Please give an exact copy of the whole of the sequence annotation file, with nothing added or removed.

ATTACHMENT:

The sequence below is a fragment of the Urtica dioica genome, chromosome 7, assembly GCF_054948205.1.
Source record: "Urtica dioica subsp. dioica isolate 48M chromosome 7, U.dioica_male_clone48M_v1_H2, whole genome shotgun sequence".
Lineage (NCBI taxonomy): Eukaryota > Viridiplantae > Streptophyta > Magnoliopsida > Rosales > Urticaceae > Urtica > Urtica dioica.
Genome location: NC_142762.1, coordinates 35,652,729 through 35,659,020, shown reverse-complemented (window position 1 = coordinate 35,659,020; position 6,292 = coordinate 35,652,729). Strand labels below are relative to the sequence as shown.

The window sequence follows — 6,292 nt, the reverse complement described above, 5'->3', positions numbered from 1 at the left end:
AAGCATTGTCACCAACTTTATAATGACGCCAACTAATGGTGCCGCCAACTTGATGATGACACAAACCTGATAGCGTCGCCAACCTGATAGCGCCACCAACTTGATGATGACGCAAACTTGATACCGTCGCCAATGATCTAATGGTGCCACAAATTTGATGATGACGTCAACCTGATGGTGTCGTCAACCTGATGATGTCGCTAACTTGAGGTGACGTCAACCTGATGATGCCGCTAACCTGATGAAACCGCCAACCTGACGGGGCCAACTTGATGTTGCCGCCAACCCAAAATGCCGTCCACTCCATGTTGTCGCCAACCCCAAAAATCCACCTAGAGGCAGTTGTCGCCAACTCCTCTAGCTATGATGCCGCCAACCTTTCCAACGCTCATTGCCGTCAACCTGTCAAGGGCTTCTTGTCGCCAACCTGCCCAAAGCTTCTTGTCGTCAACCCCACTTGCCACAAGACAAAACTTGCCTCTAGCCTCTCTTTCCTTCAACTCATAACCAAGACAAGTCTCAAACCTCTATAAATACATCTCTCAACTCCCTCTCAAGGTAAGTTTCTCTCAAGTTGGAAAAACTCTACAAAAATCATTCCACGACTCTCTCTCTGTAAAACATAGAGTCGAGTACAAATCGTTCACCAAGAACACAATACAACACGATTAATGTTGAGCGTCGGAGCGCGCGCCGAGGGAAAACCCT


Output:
The sequence below is a fragment of the Urtica dioica genome, chromosome 7, assembly GCF_054948205.1.
Source record: "Urtica dioica subsp. dioica isolate 48M chromosome 7, U.dioica_male_clone48M_v1_H2, whole genome shotgun sequence".
Lineage (NCBI taxonomy): Eukaryota > Viridiplantae > Streptophyta > Magnoliopsida > Rosales > Urticaceae > Urtica > Urtica dioica.
Genome location: NC_142762.1, coordinates 35,652,729 through 35,659,020, shown reverse-complemented (window position 1 = coordinate 35,659,020; position 6,292 = coordinate 35,652,729). Strand labels below are relative to the sequence as shown.

The window sequence follows — 6,292 nt, the reverse complement described above, 5'->3', positions numbered from 1 at the left end:
AAGCATTGTCACCAACTTTATAATGACGCCAACTAATGGTGCCGCCAACTTGATGATGACACAAACCTGATAGCGTCGCCAACCTGATAGCGCCACCAACTTGATGATGACGCAAACTTGATACCGTCGCCAATGATCTAATGGTGCCACAAATTTGATGATGACGTCAACCTGATGGTGTCGTCAACCTGATGATGTCGCTAACTTGAGGTGACGTCAACCTGATGATGCCGCTAACCTGATGAAACCGCCAACCTGACGGGGCCAACTTGATGTTGCCGCCAACCCAAAATGCCGTCCACTCCATGTTGTCGCCAACCCCAAAAATCCACCTAGAGGCAGTTGTCGCCAACTCCTCTAGCTATGATGCCGCCAACCTTTCCAACGCTCATTGCCGTCAACCTGTCAAGGGCTTCTTGTCGCCAACCTGCCCAAAGCTTCTTGTCGTCAACCCCACTTGCCACAAGACAAAACTTGCCTCTAGCCTCTCTTTCCTTCAACTCATAACCAAGACAAGTCTCAAACCTCTATAAATACATCTCTCAACTCCCTCTCAAGGTAAGTTTCTCTCAAGTTGGAAAAACTCTACAAAAATCATTCCACGACTCTCTCTCTGTAAAACATAGAGTCGAGTACAAATCGTTCACCAAGAACACAATACAACACGATTAATGTTGAGCGTCGGAGCGCGCGCCGAGGGAAAACCCT